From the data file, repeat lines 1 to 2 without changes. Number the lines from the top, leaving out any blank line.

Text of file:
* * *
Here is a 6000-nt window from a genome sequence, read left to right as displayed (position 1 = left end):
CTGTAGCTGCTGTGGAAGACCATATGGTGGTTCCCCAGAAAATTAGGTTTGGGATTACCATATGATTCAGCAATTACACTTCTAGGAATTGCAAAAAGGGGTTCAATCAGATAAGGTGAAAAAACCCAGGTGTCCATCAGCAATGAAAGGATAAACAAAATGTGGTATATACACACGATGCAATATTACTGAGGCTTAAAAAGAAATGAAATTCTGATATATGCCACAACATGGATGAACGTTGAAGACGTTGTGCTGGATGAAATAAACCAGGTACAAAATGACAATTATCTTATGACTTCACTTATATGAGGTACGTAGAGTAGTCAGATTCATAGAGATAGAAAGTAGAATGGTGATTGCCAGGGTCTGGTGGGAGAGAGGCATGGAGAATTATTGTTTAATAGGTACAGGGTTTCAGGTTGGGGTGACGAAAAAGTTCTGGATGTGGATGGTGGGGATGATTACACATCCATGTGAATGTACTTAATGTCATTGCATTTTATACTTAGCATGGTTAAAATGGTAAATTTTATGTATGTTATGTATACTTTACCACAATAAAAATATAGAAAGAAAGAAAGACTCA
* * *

Here is a 6000-nt window from a genome sequence, read left to right as displayed (position 1 = left end):
CTGTAGCTGCTGTGGAAGACCATATGGTGGTTCCCCAGAAAATTAGGTTTGGGATTACCATATGATTCAGCAATTACACTTCTAGGAATTGCAAAAAGGGGTTCAATCAGATAAGGTGAAAAAACCCAGGTGTCCATCAGCAATGAAAGGATAAACAAAATGTGGTATATACACACGATGCAATATTACTGAGGCTTAAAAAGAAATGAAATTCTGATATATGCCACAACATGGATGAACGTTGAAGACGTTGTGCTGGATGAAATAAACCAGGTACAAAATGACAATTATCTTATGACTTCACTTATATGAGGTACGTAGAGTAGTCAGATTCATAGAGATAGAAAGTAGAATGGTGATTGCCAGGGTCTGGTGGGAGAGAGGCATGGAGAATTATTGTTTAATAGGTACAGGGTTTCAGGTTGGGGTGACGAAAAAGTTCTGGATGTGGATGGTGGGGATGATTACACATCCATGTGAATGTACTTAATGTCATTGCATTTTATACTTAGCATGGTTAAAATGGTAAATTTTATGTATGTTATGTATACTTTACCACAATAAAAATATAGAAAGAAAGAAAGACTCA